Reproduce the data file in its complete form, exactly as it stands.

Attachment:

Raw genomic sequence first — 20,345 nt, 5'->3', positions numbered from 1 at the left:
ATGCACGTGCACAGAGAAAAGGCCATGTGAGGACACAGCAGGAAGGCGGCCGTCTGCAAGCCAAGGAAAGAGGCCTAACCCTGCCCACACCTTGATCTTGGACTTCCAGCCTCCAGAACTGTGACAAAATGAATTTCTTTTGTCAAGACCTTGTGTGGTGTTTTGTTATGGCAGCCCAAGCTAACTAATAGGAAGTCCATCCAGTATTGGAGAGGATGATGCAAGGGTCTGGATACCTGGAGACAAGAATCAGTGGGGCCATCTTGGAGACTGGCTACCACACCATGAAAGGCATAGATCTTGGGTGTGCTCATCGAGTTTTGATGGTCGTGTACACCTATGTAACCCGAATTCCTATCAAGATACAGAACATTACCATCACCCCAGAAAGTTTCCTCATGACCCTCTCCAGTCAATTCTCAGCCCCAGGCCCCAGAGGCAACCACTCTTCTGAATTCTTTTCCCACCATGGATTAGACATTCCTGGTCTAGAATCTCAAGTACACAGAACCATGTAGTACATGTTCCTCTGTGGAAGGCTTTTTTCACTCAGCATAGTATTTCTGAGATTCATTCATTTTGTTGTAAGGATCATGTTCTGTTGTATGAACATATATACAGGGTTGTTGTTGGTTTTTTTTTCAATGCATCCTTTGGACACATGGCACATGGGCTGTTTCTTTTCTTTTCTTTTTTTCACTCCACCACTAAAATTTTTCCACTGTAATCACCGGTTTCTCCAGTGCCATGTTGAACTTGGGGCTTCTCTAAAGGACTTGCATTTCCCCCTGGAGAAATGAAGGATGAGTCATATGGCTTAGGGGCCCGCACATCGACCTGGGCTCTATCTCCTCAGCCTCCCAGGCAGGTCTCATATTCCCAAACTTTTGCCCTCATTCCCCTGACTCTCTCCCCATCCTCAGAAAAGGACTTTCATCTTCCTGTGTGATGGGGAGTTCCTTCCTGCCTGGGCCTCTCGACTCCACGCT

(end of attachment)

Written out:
Raw genomic sequence first — 20,345 nt, 5'->3', positions numbered from 1 at the left:
ATGCACGTGCACAGAGAAAAGGCCATGTGAGGACACAGCAGGAAGGCGGCCGTCTGCAAGCCAAGGAAAGAGGCCTAACCCTGCCCACACCTTGATCTTGGACTTCCAGCCTCCAGAACTGTGACAAAATGAATTTCTTTTGTCAAGACCTTGTGTGGTGTTTTGTTATGGCAGCCCAAGCTAACTAATAGGAAGTCCATCCAGTATTGGAGAGGATGATGCAAGGGTCTGGATACCTGGAGACAAGAATCAGTGGGGCCATCTTGGAGACTGGCTACCACACCATGAAAGGCATAGATCTTGGGTGTGCTCATCGAGTTTTGATGGTCGTGTACACCTATGTAACCCGAATTCCTATCAAGATACAGAACATTACCATCACCCCAGAAAGTTTCCTCATGACCCTCTCCAGTCAATTCTCAGCCCCAGGCCCCAGAGGCAACCACTCTTCTGAATTCTTTTCCCACCATGGATTAGACATTCCTGGTCTAGAATCTCAAGTACACAGAACCATGTAGTACATGTTCCTCTGTGGAAGGCTTTTTTCACTCAGCATAGTATTTCTGAGATTCATTCATTTTGTTGTAAGGATCATGTTCTGTTGTATGAACATATATACAGGGTTGTTGTTGGTTTTTTTTTCAATGCATCCTTTGGACACATGGCACATGGGCTGTTTCTTTTCTTTTCTTTTTTTCACTCCACCACTAAAATTTTTCCACTGTAATCACCGGTTTCTCCAGTGCCATGTTGAACTTGGGGCTTCTCTAAAGGACTTGCATTTCCCCCTGGAGAAATGAAGGATGAGTCATATGGCTTAGGGGCCCGCACATCGACCTGGGCTCTATCTCCTCAGCCTCCCAGGCAGGTCTCATATTCCCAAACTTTTGCCCTCATTCCCCTGACTCTCTCCCCATCCTCAGAAAAGGACTTTCATCTTCCTGTGTGATGGGGAGTTCCTTCCTGCCTGGGCCTCTCGACTCCACGCT